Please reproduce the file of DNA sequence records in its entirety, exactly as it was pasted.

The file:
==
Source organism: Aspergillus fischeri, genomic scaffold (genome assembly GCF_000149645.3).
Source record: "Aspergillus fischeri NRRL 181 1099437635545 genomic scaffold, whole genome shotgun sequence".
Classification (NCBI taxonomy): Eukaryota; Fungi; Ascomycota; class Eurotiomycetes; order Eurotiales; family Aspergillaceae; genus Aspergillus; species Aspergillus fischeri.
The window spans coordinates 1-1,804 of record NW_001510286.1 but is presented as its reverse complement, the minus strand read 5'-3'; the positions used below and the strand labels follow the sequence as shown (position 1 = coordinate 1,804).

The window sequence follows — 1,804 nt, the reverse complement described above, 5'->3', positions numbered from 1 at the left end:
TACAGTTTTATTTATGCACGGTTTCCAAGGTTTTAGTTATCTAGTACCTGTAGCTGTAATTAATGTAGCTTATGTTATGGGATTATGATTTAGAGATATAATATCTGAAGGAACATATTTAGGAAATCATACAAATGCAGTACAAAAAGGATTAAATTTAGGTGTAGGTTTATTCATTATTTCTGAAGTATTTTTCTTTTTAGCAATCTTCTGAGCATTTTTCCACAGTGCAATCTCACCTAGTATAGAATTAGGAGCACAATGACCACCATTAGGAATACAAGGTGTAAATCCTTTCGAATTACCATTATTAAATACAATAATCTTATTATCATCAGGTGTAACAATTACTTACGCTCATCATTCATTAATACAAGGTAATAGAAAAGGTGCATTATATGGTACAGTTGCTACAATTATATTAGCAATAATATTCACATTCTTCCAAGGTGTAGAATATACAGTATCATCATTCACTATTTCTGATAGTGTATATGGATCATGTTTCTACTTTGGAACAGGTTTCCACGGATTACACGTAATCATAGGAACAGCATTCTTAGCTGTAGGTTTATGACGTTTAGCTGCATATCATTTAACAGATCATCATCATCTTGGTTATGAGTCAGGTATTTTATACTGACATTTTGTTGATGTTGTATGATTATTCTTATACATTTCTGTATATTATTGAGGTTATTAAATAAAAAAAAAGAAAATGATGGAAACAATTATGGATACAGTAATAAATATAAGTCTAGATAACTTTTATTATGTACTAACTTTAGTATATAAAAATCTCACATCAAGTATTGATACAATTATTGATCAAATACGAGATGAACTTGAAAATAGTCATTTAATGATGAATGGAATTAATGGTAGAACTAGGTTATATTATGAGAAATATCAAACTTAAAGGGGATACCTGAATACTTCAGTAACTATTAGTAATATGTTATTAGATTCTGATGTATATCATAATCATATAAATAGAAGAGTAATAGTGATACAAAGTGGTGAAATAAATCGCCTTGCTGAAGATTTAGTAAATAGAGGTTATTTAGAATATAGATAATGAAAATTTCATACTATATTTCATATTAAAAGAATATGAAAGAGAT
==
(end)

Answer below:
Source organism: Aspergillus fischeri, genomic scaffold (genome assembly GCF_000149645.3).
Source record: "Aspergillus fischeri NRRL 181 1099437635545 genomic scaffold, whole genome shotgun sequence".
Classification (NCBI taxonomy): Eukaryota; Fungi; Ascomycota; class Eurotiomycetes; order Eurotiales; family Aspergillaceae; genus Aspergillus; species Aspergillus fischeri.
The window spans coordinates 1-1,804 of record NW_001510286.1 but is presented as its reverse complement, the minus strand read 5'-3'; the positions used below and the strand labels follow the sequence as shown (position 1 = coordinate 1,804).

The window sequence follows — 1,804 nt, the reverse complement described above, 5'->3', positions numbered from 1 at the left end:
TACAGTTTTATTTATGCACGGTTTCCAAGGTTTTAGTTATCTAGTACCTGTAGCTGTAATTAATGTAGCTTATGTTATGGGATTATGATTTAGAGATATAATATCTGAAGGAACATATTTAGGAAATCATACAAATGCAGTACAAAAAGGATTAAATTTAGGTGTAGGTTTATTCATTATTTCTGAAGTATTTTTCTTTTTAGCAATCTTCTGAGCATTTTTCCACAGTGCAATCTCACCTAGTATAGAATTAGGAGCACAATGACCACCATTAGGAATACAAGGTGTAAATCCTTTCGAATTACCATTATTAAATACAATAATCTTATTATCATCAGGTGTAACAATTACTTACGCTCATCATTCATTAATACAAGGTAATAGAAAAGGTGCATTATATGGTACAGTTGCTACAATTATATTAGCAATAATATTCACATTCTTCCAAGGTGTAGAATATACAGTATCATCATTCACTATTTCTGATAGTGTATATGGATCATGTTTCTACTTTGGAACAGGTTTCCACGGATTACACGTAATCATAGGAACAGCATTCTTAGCTGTAGGTTTATGACGTTTAGCTGCATATCATTTAACAGATCATCATCATCTTGGTTATGAGTCAGGTATTTTATACTGACATTTTGTTGATGTTGTATGATTATTCTTATACATTTCTGTATATTATTGAGGTTATTAAATAAAAAAAAAGAAAATGATGGAAACAATTATGGATACAGTAATAAATATAAGTCTAGATAACTTTTATTATGTACTAACTTTAGTATATAAAAATCTCACATCAAGTATTGATACAATTATTGATCAAATACGAGATGAACTTGAAAATAGTCATTTAATGATGAATGGAATTAATGGTAGAACTAGGTTATATTATGAGAAATATCAAACTTAAAGGGGATACCTGAATACTTCAGTAACTATTAGTAATATGTTATTAGATTCTGATGTATATCATAATCATATAAATAGAAGAGTAATAGTGATACAAAGTGGTGAAATAAATCGCCTTGCTGAAGATTTAGTAAATAGAGGTTATTTAGAATATAGATAATGAAAATTTCATACTATATTTCATATTAAAAGAATATGAAAGAGAT